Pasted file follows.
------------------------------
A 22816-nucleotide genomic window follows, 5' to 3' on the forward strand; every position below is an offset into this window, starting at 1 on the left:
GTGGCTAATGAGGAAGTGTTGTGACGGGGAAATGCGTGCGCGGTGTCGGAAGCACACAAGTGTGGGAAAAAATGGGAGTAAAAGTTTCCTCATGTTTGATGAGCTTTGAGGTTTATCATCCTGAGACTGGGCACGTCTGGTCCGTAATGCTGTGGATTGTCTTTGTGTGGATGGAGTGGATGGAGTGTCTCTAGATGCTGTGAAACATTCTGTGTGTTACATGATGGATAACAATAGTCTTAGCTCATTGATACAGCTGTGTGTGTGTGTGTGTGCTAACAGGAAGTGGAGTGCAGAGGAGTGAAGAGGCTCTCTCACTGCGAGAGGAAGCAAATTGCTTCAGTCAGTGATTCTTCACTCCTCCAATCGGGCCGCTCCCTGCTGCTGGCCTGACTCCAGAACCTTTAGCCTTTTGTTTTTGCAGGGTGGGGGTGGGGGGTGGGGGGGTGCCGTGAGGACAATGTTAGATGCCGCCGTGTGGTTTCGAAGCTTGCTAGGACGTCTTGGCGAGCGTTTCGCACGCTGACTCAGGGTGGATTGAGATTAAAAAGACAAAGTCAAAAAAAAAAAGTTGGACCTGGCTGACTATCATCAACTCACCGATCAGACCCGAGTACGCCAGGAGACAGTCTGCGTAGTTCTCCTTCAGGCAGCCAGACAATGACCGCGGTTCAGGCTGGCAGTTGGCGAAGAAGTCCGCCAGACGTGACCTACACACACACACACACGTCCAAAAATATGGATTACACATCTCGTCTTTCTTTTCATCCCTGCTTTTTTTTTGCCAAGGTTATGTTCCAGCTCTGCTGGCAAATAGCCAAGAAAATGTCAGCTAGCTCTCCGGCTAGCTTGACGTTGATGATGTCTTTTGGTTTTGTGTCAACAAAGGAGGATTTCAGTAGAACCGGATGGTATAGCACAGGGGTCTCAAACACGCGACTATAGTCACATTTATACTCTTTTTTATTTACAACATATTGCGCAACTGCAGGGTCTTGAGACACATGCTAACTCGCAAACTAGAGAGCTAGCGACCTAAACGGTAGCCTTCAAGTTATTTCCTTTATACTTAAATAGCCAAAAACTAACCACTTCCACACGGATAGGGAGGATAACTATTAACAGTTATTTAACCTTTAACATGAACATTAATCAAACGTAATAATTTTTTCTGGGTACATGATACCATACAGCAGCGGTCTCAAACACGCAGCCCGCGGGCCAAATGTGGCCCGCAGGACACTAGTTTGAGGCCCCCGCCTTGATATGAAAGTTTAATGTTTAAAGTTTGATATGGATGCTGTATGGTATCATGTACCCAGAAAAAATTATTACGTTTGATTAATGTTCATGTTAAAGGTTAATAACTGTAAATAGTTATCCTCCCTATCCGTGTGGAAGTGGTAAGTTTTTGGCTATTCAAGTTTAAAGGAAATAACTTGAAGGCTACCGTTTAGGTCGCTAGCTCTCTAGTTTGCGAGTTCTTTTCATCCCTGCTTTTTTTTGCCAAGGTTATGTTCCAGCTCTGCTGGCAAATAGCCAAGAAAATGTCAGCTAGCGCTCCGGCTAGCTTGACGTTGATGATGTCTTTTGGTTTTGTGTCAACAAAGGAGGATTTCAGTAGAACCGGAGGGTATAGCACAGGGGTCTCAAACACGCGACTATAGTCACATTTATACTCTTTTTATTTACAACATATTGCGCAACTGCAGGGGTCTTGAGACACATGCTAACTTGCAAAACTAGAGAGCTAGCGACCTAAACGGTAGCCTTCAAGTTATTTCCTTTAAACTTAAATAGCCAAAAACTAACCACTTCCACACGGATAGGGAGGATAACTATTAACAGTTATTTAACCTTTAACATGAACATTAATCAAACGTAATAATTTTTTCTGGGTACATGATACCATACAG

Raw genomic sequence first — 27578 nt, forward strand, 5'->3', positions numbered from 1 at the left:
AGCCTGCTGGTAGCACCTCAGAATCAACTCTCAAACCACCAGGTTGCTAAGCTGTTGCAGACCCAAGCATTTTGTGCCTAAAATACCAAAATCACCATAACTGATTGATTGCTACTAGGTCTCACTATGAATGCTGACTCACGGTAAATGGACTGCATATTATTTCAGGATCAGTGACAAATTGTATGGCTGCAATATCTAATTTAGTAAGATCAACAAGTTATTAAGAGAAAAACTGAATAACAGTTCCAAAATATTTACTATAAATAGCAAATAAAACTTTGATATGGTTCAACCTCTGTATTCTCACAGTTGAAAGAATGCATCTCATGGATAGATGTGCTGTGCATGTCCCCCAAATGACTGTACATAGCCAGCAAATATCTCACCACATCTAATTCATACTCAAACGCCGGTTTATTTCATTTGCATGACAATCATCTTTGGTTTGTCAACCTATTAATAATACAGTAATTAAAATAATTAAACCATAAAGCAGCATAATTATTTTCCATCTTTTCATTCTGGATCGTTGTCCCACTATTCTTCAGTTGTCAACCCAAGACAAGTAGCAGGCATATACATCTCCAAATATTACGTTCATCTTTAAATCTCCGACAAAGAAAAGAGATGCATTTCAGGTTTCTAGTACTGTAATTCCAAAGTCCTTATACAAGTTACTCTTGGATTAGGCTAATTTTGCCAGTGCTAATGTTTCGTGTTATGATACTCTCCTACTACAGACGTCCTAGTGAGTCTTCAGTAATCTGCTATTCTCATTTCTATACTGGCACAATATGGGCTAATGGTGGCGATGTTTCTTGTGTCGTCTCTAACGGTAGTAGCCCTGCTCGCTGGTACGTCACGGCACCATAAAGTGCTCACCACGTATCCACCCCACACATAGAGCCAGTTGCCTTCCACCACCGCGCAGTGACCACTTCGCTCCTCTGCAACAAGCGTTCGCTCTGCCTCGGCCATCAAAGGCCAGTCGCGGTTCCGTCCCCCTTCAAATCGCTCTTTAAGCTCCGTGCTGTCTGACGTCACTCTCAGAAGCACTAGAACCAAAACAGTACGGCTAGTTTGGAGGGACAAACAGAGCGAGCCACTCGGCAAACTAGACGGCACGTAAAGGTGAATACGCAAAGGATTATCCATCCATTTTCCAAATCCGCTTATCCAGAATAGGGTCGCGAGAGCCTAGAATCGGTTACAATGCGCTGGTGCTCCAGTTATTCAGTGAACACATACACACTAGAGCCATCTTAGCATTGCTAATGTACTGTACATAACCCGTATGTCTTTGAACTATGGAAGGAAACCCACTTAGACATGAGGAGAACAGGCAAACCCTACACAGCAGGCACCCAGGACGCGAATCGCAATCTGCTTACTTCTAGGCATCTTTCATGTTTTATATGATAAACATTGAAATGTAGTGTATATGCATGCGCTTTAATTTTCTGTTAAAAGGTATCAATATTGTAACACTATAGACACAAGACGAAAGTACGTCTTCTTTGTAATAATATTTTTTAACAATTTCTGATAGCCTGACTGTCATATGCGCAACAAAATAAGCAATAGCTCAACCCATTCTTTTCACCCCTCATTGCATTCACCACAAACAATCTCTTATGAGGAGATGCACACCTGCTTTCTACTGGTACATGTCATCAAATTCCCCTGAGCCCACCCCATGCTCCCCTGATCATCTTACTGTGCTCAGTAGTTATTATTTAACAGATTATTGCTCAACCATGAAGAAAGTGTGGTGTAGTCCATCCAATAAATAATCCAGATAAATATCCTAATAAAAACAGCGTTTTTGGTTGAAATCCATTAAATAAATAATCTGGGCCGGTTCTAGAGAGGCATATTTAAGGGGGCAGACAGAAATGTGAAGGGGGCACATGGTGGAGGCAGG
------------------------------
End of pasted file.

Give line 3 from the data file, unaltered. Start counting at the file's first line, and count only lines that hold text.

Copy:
Raw genomic sequence first — 27578 nt, forward strand, 5'->3', positions numbered from 1 at the left: